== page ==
You have a serious problem when the set (designed by New York architect David Rockwell) is the chief attraction of the night and when the producing team of Laurence Mark and Bill Condon makes the dubious decision to allot more time to a pointless production number celebrating the "return of the movie musical" (a naked fabrication here - the genre is still struggling, mightily, to rebound), while offering severely truncated versions of the year's three Oscar-nominated songs. Yeesh.
Adding insult to injury, the movie-musical extravaganza was the brianchild of the dreadful Baz Luhrmann, who operates as if he's a department-store window decorator who somehow stumbled into filmmaking. Forget about the movie musical making a comeback.
When is the Oscarcast going to bounce back?
Or is it just plain hopeless?
Monday, February 09, 2009
Pyewacket (and friend): A Most Bewitching WinnerThe Oscar has been somewhat diminished during the past decade or so as movie awards shows started to multiply one after the other.
But there is only one movie award for animals - The PATSY Award, which is an acronym for Picture Animal Top Star of the Year and which, like the Oscar, was thought up as a public relations stunt. The Hollywood office of the American Humane Association, which is supposed to oversee and monitor the use of animals in films and curtail any potential for abuse, conceived the award in 1939 after a horse was killed during an accident on Henry King "Jesse James," starring Tyrone Power and Henry Fonda.
But for some bizarre reason, the first actual PATSY wasn't awarded until 1951 and it went to the titular mule in Universal's "Francis the Talking Mule" - and it wasn't until 1958 that the award was actually presented. It went to the inimitable Pyewacket, Kim Novak's chatty "familiar" in "Bell, Book and Candle." According to Hollywood legend, Novak - a noted animal lover/activist - bonded so completely with the Siamese that he was given to her at the commencement of filming.
Anyway, you can check out Pyewacket's memorable turn in Richard Quine's "Bell, Book and Candle" when Turner Classic Movies airs it three times over as many months, starting, Thursday, 12 February at 10p.m., est., followed by encore performances on Sunday, 15 March at 4 p.m. and Wednesday, 22 April at 11:15 a.m.
Note in Passing: Check out this terrific take on "Bell, Book and Candle" by Jeremy Richey. From "The Amplifer."
Saturday, February 07, 2009
Cooper and Johansson in "He's Just Not That Into You" - a RomCom, yes, but also a pretty good film.The RomCom, that Hollywood artwork formerly known as The Chick Flick, has the dubious distinction of being the bane of modern movies.
Each one seems to get worse than the one that preceded it, with the genre reaching something of a nadir with Gary Winick's obnoxious "Bride Wars." The modern RomCom - awful expresion but, hey, it's slightly more preferrable to The Chick Flick (and the movie-biz hot shot who thought up that expression should be strung up by his testicles) - would lead you to believe that it is about, for and by women. But given that it's largely a man-made creation (the operative word here being man), it isn't about women at all. It's all about consumption and what male movie executives perceive as the contemporary woman's near-idiotic need to be acquisitive in terms of "accessories," the greatest of which is a man.
Ken Kwapis's "He's Just Not That Into You" has the double distinction of being a cut above the rest - way, way better than the rest - and of being lumped in with the others by movie critics whose job description these days has devolved into making lists and compartmentalizing everything and everyone. Kwapis's film is a spikey refreshment in which the female half of his cast is interested in relationships, not necessarily with expensive shoes, designer clothes, babies as the new adornment or even big weddings. Each one just wants a guy she can depend on, a nice guy who will feed her truth and not the unrealistic lies the glossies feed her.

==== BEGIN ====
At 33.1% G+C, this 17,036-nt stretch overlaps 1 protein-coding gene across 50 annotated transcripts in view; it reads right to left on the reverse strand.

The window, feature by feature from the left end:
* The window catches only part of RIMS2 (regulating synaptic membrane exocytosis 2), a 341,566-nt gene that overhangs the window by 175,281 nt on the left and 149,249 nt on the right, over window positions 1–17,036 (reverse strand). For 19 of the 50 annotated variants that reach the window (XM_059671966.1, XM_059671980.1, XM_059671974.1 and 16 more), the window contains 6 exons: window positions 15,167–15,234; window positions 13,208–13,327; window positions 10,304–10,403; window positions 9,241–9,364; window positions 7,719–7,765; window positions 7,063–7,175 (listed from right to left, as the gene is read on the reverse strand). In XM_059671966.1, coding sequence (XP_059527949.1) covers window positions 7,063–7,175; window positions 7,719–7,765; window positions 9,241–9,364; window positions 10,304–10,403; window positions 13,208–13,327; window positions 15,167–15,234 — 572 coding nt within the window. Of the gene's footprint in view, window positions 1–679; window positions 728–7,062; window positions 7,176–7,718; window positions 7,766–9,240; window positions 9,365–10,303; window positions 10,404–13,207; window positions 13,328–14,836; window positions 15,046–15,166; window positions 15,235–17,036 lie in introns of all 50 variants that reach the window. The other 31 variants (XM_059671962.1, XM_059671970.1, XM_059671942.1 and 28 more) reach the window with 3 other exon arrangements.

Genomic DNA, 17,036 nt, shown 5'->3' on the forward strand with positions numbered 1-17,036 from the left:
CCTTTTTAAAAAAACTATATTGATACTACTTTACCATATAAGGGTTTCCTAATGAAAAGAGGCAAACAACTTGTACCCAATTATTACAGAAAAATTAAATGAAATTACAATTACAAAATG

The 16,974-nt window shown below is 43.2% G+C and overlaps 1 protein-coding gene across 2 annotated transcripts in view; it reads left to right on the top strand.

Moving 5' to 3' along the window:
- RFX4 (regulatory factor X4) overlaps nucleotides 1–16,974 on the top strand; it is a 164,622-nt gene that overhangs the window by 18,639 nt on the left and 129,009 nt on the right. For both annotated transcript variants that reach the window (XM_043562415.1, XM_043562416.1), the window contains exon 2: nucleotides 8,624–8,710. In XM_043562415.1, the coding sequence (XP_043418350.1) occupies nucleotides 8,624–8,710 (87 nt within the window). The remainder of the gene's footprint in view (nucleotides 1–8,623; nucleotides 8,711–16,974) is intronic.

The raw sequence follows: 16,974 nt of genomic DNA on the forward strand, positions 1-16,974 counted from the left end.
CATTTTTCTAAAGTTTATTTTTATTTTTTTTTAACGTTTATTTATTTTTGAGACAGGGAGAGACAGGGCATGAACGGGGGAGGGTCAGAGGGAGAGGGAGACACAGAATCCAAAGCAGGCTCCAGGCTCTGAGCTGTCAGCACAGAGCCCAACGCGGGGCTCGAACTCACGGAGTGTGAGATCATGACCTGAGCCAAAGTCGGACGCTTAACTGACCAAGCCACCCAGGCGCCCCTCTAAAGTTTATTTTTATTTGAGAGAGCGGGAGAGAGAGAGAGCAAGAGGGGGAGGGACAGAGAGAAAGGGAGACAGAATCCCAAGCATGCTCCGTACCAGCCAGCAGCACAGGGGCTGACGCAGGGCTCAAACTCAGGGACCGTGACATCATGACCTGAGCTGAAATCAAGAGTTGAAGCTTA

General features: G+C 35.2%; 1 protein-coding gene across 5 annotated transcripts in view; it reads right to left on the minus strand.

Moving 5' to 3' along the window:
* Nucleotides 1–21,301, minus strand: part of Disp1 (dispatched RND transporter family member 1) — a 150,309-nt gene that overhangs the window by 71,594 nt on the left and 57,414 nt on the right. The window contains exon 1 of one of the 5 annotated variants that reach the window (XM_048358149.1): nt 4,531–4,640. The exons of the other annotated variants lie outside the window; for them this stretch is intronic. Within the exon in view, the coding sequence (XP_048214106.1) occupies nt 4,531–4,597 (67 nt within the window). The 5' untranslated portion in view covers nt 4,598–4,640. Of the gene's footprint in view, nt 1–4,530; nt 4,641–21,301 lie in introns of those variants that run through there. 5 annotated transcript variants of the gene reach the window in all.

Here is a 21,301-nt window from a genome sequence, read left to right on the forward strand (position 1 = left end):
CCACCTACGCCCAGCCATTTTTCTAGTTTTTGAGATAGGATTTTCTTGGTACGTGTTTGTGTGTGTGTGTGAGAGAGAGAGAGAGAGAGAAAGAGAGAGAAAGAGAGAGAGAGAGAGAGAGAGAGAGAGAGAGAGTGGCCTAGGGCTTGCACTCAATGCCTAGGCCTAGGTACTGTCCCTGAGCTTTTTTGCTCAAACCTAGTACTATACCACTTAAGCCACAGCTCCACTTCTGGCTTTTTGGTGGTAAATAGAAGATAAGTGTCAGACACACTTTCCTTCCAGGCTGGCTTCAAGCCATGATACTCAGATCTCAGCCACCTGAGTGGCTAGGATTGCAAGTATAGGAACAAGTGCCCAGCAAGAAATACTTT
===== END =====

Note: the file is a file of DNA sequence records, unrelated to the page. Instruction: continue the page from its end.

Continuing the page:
Kwapis, working from a screenplay credited to Abby Kohn and Marc Silverstein, knows how to pace a comedy line/moment and he's a first-rate handler of his exceptional ensemble cast - Ben Affleck, Jennifer Aniston, Drew Barrymore (one of his producers), Jennifer Connelly, Kevin Connolly, Bradley Cooper, Ginnifer Goodwin (in essentially the film's lead role), Scarlett, Johansson, Kris Kristofferson and Justin Long.
But it is Jennifer Connelly who stands out with her impressively complicated, thoughtful performance which, as Manohla Dargis notes in her New York Times review, "cuts loose and goes (relatively) dark." I've no idea if what Connelly does was in the script or if it's the handiwork of an especially resourceful actress but she works wonders here.
Speaking of Dargis, she's been on a kind of mission lately to wise up moviegoers to the dangers of these lulling, brainless movies. I like what she says, and she says it well, but as these films gang up on her, this estimable critic runs the risk of becoming a broken record.
But getting back to "He's Just Not That Into You," this fine, nervy film may have come along a little too late in the game to save itself, let along the pathetic subgenre that it represents. But even if it only works as a corrective to last year's obscene "Sex and the City - The Movie" - inarguably the "Ben-Hur" of RomComs - it would have accomplished a lot.
Notes in Passing: Speaking of "S&TC," while everyone has been busy clamoring about that film's alleged box-office prowess and clout, no one - no one - has noted that it didn't even manage to eke its way into the Golden Globes' "comedy or musical" category this year. Nope, those nominees were "Mamma Mia!," "Burn After Reading," "In Bruges," "Happy-Go-Lucky" and the winner, "Vicky Christina Barcelona." Strange, right? And who says the Hollywood Foreign Press has questionable taste?
Also, reportedly, the minds behind the upcoming Oscar giveway have asked the nominees and most major players to avoid the Red Carpet this year. Too much of a distraction. It appears that the public these days is much more interested in who's wearing what (or who) rather than if "Slumdog Millionaire" wins. These awards shows have become near-tangental to the mindless Red Carpet frolics that precede them.